AOML coral researchers conducted a number of reef monitoring activities during the month of October at Cheeca Rocks off of Islamorada, Florida. Among the activities was the installation of new sensors to measure pH and photosynthetic light levels at the on-site MapCO2 buoy. The team also conducted benthic surveys and deployed a pH sensor at an inshore patch reef where they are conducting an experiment to examine the impacts of bleaching across Florida Keys reefs. They were also joined by a colleague from the University of Miami who conducted photo mosaic surveys of the reefs. A photo mosaic is a tool used by researchers to map reefscapes and involves the stitching together of hundreds of photos taken simultaneously across the reef to form one giant image. Photo mosaics provide coral researchers with an important tool to more accurately document community-wide changes in reef health. Read more about AOML’s efforts to monitor coral bleaching across the Caribbean in our web story.

Photo credit: NOAA

  • A school of brightly colored fish swim just beneath the surface at the Cheeca Rocks site. Image credit: NOAA
  • Dive flag on the surface at Cheeca Rocks. Image credit: NOAA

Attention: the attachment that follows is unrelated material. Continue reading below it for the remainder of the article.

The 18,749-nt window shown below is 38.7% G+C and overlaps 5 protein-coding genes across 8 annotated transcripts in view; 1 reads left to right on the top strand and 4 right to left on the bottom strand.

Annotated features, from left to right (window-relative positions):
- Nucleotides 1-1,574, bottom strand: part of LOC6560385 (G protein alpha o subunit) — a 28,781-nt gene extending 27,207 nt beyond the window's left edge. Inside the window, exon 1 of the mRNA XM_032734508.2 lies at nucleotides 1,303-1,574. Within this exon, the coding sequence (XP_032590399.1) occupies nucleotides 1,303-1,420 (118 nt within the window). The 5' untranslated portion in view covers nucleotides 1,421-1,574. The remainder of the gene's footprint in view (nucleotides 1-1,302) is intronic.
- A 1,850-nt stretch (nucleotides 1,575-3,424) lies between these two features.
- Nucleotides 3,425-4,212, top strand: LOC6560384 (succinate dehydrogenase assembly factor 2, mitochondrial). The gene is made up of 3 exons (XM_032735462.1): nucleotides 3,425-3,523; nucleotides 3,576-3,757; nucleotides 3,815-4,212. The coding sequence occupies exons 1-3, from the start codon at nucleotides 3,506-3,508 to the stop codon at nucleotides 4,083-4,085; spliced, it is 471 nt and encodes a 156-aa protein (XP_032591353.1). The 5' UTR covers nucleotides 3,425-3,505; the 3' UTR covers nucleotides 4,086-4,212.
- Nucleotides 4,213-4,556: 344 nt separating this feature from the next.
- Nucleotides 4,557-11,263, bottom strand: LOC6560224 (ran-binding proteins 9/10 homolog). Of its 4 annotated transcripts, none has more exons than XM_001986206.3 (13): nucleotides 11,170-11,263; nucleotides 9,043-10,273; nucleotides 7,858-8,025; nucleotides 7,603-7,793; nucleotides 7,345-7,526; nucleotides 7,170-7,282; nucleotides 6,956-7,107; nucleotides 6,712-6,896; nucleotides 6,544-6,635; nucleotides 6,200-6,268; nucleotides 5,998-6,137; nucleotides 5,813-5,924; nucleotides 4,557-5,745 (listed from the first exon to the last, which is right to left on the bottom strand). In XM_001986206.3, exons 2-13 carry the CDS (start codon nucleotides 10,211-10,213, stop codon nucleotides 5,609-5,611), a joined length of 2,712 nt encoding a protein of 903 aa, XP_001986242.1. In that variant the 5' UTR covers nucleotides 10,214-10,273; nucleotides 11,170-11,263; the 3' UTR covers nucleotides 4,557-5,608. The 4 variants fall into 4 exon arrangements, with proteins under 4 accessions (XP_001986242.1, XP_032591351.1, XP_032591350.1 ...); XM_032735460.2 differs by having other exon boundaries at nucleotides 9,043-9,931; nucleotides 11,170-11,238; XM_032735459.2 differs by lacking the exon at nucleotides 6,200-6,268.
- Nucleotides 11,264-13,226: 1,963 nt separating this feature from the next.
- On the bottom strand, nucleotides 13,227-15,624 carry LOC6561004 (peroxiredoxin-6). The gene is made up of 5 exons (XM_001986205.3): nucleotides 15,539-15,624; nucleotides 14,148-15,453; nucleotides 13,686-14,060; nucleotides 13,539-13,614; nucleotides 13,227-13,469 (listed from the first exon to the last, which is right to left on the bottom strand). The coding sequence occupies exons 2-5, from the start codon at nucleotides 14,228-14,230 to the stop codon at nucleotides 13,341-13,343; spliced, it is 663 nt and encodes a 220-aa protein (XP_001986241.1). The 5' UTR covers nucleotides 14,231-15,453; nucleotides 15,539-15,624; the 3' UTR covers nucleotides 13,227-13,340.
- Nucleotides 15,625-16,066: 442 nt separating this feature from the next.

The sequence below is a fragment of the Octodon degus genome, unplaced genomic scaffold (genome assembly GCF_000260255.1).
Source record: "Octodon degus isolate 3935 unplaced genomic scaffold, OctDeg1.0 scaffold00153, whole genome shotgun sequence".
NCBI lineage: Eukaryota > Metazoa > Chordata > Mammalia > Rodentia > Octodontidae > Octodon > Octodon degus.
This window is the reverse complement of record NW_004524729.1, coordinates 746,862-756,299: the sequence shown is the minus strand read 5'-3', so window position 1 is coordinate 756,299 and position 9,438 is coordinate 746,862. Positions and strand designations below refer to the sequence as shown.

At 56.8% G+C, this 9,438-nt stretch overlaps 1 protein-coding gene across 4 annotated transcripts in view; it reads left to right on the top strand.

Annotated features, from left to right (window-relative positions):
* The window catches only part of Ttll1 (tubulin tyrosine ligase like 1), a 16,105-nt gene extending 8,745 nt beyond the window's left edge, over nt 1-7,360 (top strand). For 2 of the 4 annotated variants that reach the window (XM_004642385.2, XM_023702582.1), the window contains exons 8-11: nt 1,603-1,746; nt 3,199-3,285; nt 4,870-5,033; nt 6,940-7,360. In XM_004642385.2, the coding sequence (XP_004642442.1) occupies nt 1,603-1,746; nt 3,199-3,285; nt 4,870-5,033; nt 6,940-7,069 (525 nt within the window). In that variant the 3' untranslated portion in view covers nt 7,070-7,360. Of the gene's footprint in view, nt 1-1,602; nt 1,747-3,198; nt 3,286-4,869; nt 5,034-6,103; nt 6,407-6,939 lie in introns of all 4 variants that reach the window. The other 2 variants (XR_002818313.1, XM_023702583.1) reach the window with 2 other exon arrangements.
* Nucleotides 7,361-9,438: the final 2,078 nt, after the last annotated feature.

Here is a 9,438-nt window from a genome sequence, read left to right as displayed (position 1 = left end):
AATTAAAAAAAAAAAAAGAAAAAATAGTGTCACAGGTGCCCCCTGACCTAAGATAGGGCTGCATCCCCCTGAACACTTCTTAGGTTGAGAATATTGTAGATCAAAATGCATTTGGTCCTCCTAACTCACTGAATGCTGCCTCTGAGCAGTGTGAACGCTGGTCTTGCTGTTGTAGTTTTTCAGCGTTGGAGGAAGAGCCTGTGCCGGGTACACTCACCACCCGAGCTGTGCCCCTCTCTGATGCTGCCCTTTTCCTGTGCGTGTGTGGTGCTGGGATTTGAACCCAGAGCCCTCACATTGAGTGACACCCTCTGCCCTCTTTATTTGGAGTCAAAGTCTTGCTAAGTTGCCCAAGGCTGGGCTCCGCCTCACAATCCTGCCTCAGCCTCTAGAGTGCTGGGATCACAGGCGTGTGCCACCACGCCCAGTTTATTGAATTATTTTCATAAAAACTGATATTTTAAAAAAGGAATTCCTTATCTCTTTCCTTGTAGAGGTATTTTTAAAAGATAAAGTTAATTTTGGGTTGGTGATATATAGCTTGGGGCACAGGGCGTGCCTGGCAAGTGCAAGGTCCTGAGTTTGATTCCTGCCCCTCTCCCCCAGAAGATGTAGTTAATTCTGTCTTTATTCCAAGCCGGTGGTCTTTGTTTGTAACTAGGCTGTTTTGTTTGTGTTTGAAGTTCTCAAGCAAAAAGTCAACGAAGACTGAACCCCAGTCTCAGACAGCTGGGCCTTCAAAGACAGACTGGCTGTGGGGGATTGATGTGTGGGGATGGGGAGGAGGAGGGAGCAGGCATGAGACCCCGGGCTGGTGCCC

• A juvenile green turtle on the reef at Cheeca Rocks. Image credit: NOAA
  • A University of Miami coral scientist collects photos of a reef to be compiled into a photo mosaic. Image credit: NOAA
  • Collecting Data at Cheeca Rocks

Image Captions

From Left:

  1. A school of brightly colored fish swim just beneath the surface at the Cheeca Rocks site. Image credit: NOAA
  2. Dive flag on the surface at Cheeca Rocks. Image credit: NOAA
  3. A juvenile green turtle on the reef at Cheeca Rocks. Image credit: NOAA
  4. A University of Miami coral scientist collects photos of a reef to be compiled into a photo mosaic. Image credit: NOAA
  5. An AOML coral researcher uses a photo mosaic to locate a bleached coral head on a reef in the Florida Keys. Image credit: NOAA